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BY JOHN BEAULIEU (pronounced BOWL-you)

I don’t think Erodiums are as popular as they should be, but being a Hardy Geranium enthusiast in this part of Canada has it’s own challenges, and I should not be surprised that these lesser known cousins are not very well known. Of course, the main challenge here is that there is so little known and published about the hardiness of these plants. The next challenge that I have come up against, is getting a proper identification for those erodiums that I do get hold of. Erodiums are extremely popular in the United Kingdom and parts of Europe, but there is a big difference between the winter temperatures in England and those in central Ontario.

You can see that even though Ontario is further south than England, there is a big difference in the hardiness zones. Using the popular USDA zones, here in central Ontario we are zone 4, while much of England is in zone 8. In North America, England compares to the southern United States, and in Europe, we would compare to Moscow! We will often reach -35° C in the depths of winter, while a friend up in Northumberland, England, tells me that a cold night would be only -8° C. We are however, very lucky to have good consistent snow cover for most of the winter months (December through to early April) and that helps us grow varieties that a wet English winter (without some protection) would kill.

I start to worry when we do not get that good snow cover as soon as we should. The foliage of the erodiums can look quite attractive covered with frost, but I’m afraid that a lot of this exposure would eventually do them in. Here in central Ontario, we would usually have some snow cover from mid-December on… But on that rare occasion we will have a ‘green Christmas’.

It can be even more nerve racking at the end of winter, if we lose the snow cover early, and then get a return of the deep freeze (-25°C or colder). More plants are lost at this time than any other.

There are quite a few erodiums that can’t take any freezing temperatures at all, and this is where the lack of information regarding those plants and the Canadian climate is really hindering the popularity of erodiums… People become discouraged when they lose plants because they did not get proper information on the hardiness.

One of the most likely Erodiums that a Canadian will come across is Erodium x variabile ‘William Bishop’. This Erodium is often seen at garden centres, and now with the popularity of ‘Fairy Gardens’, tiny plants of ‘William Bishop’ are showing up among the pots of fairy garden plants. Usually the correct name is not given, and there is no mention that it is not winter hardy here! The disappointment of the plant not surviving outdoors over the winter can discourage people from trying other Erodiums.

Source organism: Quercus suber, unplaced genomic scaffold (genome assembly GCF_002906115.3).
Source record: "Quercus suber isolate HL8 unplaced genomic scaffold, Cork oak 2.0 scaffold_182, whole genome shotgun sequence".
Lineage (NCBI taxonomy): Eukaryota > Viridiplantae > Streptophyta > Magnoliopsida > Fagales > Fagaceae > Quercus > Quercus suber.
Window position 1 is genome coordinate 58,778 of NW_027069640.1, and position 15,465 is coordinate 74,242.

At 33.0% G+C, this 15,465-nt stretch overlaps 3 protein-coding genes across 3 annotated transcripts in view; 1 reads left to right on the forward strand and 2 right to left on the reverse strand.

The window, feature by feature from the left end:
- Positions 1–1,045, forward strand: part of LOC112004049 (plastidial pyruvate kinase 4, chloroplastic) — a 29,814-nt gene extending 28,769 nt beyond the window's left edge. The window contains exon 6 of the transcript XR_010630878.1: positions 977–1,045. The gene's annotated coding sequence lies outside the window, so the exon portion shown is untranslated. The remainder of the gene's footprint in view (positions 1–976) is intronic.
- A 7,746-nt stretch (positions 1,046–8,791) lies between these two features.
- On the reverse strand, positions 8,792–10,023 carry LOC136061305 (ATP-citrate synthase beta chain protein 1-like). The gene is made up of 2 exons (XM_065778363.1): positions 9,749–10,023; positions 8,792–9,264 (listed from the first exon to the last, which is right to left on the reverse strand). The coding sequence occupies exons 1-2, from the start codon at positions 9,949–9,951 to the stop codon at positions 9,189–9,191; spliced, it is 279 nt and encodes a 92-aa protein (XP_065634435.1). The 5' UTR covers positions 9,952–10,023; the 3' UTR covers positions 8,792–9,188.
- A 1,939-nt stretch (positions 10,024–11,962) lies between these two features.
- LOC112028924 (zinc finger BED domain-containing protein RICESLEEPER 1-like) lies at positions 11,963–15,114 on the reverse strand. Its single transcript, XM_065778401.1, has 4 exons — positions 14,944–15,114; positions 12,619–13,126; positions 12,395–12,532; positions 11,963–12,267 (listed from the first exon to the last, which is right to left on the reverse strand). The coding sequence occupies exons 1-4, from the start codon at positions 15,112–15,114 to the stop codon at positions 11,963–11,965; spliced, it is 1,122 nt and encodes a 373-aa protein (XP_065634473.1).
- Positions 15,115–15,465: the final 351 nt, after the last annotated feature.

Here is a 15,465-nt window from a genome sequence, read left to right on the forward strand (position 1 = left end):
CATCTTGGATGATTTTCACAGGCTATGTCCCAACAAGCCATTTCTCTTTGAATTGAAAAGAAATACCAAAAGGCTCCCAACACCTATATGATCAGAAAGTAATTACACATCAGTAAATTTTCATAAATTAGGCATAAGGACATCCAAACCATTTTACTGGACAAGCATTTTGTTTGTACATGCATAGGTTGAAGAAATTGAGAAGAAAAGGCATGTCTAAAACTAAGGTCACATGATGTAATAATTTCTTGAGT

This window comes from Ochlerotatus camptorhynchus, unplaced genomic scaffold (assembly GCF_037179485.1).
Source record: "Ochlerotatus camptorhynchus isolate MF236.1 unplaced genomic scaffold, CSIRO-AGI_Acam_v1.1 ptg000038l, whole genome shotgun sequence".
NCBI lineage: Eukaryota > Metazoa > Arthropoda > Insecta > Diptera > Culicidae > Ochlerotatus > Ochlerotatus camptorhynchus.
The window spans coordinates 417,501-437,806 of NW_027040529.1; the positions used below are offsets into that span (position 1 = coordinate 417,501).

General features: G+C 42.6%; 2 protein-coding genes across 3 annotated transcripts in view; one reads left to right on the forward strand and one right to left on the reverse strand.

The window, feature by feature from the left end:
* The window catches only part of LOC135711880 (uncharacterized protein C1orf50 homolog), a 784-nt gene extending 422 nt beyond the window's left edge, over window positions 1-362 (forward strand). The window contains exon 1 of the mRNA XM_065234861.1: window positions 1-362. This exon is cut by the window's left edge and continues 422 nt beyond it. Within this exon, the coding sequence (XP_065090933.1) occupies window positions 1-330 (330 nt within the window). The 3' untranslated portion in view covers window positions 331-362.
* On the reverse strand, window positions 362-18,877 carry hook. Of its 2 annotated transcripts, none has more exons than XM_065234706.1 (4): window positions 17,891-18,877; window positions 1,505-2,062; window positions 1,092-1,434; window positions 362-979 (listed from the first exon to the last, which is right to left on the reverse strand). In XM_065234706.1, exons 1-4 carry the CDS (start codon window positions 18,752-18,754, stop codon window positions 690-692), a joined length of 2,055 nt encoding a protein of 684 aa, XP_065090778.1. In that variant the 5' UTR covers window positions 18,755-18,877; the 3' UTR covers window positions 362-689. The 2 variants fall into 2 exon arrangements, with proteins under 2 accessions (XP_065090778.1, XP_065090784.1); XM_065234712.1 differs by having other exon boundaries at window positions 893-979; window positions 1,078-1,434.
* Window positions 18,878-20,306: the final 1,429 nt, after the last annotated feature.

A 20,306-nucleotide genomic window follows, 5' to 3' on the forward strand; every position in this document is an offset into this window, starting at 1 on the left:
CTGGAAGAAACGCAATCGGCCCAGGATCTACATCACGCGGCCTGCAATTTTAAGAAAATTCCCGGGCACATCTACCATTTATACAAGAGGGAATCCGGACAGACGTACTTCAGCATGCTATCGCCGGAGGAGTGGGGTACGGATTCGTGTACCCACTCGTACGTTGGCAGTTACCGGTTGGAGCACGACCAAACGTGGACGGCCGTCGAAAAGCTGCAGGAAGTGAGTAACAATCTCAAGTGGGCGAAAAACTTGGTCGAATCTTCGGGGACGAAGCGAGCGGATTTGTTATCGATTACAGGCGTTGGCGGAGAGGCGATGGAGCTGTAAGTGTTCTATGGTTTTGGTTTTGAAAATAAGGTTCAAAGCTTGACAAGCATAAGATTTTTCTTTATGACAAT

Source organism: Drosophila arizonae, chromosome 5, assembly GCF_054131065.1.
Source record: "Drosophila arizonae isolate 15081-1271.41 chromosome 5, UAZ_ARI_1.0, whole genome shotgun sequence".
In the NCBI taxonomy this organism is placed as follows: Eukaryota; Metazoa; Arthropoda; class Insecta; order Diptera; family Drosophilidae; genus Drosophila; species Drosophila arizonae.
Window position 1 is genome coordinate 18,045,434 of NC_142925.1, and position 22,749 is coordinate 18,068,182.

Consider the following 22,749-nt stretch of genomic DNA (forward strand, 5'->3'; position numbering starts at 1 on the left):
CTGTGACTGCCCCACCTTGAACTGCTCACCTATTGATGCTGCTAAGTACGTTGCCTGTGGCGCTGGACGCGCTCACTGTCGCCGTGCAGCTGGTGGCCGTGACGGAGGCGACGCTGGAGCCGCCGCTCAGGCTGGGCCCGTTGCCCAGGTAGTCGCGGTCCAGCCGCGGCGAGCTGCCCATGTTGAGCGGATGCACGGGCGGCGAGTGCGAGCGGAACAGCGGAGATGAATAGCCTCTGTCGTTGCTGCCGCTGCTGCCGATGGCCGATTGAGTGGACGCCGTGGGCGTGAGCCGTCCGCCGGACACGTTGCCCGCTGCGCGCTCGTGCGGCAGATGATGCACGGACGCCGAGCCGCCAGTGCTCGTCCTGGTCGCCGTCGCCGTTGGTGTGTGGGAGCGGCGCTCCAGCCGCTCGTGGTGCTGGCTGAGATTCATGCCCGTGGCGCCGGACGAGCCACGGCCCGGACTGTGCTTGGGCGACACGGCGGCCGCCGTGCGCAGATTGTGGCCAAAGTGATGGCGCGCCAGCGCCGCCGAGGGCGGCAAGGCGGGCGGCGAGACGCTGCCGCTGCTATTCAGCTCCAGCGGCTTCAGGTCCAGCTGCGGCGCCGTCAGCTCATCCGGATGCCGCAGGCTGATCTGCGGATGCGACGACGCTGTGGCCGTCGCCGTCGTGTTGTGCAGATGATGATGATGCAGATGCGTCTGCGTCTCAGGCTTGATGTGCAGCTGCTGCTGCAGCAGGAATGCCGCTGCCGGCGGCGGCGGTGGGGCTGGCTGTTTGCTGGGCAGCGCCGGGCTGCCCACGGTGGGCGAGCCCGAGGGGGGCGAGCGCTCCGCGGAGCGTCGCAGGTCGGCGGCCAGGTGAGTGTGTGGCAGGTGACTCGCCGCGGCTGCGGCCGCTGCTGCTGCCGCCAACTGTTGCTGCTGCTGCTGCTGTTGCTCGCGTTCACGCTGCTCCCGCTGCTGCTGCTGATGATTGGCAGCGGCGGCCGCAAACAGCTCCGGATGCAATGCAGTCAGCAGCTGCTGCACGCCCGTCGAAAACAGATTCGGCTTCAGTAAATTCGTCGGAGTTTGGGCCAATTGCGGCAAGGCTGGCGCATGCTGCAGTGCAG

‘William Bishop’ can be grown outdoors, and it is best in a rock garden situation… However, it MUST come indoors for the winter. I have found that they will flower right through the winter if they are placed in a good location under lights, such as you would do with African-violets or other Gesneriads.

This variety of Erodium has been known for many years as ’Bishop’s Form’, but in the world of plant taxonomy the use of ‘Form’ is not acceptable. A little research was done to find the full name of the person that was referred to, and the new accepted name for this plant is ‘William Bishop’. These are not wild species plants, but rather a complex hybrid involving Erodium corsicum and Erodium reichardii, and a lot of selection and possibly other hybridizing over many years. The plants originating from those two species crossing are known as Erodium x variabile. An older name for E. reichardii was E. chamaedryoides, and many decades later, we still see this name being used for selections of Erodium x variabile!

The Erodium x variabile group can be very variable! They can be lacking the pink petals of ‘William Bishop’, but still have deep pink veining right through to almost pure white.

There is also a double flowered form of E. x variabile, known as ‘Flore Pleno’. I was able to find this little treasure at a little independent nursery not that far away, Mason House Gardens. They have stocked a good variety of geraniums and pelargoniums for many years.

This group of Erodiums are easy to propagate, even though they do not set seed easily. They will produce sprawling side shoots that can be cut off and rooted as you would for typical tip cuttings.

I have gone as far as to take cuttings and root them in the holes of a brick for an interesting container. Any good potting soil will do, keeping it fairly moist until your cutting is well rooted. Planting is well draining situations is recommended for mature plants, whether in-ground or in a container.

One time, I had luck pollinating a ‘William Bishop’… It was indoors when they were over-wintering, and I used pollen from another non-hardy (in Canada) erodium, Erodium trifolium. Only one single seed was produced on that beak, but it did germinate and gave me a very interesting hybrid.

I called this hybrid ‘North Star’ because of the interesting shape of the flowers. The star shape is actually created because the edge of the petals roll in. The growth habit and size of plant is much closer to that of the E. trifolium parent.